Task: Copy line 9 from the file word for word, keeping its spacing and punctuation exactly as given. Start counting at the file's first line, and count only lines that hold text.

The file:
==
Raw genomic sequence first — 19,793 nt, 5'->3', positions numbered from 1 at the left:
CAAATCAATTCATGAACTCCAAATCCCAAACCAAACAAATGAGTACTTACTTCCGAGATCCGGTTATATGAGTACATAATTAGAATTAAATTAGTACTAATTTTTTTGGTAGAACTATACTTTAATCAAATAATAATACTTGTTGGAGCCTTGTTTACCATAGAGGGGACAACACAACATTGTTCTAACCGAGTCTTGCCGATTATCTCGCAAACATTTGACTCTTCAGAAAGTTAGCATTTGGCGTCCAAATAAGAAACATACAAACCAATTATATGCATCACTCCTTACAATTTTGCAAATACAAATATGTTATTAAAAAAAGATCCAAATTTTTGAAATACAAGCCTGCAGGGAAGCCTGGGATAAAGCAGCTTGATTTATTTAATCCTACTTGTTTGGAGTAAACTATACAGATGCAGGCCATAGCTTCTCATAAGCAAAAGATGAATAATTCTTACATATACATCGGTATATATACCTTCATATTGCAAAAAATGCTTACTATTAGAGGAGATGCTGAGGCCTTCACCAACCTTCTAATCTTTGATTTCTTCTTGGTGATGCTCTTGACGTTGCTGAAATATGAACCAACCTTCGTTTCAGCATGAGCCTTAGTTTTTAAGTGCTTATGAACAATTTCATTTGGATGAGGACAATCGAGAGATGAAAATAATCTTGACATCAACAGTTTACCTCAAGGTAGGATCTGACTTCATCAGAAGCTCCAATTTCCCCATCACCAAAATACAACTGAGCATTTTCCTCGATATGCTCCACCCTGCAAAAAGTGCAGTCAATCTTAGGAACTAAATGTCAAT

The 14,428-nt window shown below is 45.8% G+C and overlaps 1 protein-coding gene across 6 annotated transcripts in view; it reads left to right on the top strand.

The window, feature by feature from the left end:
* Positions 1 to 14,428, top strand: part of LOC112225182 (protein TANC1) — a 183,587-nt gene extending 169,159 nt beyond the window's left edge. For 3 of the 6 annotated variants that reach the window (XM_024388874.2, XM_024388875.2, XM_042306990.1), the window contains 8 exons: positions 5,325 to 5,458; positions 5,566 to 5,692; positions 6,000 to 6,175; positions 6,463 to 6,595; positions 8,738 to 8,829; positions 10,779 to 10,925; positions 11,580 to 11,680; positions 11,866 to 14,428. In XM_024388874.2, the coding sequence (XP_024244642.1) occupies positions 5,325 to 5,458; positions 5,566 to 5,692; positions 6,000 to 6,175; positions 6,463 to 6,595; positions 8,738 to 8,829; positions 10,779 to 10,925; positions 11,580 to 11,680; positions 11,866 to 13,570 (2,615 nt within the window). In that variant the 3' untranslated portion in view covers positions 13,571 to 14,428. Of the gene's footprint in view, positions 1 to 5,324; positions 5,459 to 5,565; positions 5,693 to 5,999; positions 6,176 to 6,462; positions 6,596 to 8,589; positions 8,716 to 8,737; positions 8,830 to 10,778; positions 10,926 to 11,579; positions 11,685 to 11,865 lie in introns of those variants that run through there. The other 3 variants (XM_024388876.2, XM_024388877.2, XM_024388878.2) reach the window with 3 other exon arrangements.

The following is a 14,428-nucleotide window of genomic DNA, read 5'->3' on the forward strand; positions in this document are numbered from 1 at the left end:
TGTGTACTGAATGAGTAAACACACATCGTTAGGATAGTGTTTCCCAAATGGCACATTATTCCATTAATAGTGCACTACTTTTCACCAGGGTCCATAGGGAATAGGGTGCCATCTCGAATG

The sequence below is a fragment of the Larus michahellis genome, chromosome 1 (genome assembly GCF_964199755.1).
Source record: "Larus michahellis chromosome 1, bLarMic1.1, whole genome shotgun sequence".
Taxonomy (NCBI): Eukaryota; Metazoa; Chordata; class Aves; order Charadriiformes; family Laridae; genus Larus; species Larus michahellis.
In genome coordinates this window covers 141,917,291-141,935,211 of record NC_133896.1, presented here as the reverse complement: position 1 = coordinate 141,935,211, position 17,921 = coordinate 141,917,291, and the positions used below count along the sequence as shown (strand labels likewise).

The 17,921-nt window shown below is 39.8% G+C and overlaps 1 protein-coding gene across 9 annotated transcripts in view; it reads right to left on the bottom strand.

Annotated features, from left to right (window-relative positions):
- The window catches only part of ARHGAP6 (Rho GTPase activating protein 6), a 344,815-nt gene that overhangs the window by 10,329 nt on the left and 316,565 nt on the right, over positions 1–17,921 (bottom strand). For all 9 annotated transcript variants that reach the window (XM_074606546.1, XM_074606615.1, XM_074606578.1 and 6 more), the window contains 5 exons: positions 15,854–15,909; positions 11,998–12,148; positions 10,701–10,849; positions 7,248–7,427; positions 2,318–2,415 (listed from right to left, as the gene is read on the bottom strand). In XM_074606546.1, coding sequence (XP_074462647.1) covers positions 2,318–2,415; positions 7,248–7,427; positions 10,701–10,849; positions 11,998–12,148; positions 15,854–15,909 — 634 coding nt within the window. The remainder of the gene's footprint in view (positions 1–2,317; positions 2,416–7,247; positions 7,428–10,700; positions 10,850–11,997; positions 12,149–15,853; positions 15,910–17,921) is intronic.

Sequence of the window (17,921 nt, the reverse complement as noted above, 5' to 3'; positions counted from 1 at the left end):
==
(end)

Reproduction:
Source record: "Larus michahellis chromosome 1, bLarMic1.1, whole genome shotgun sequence".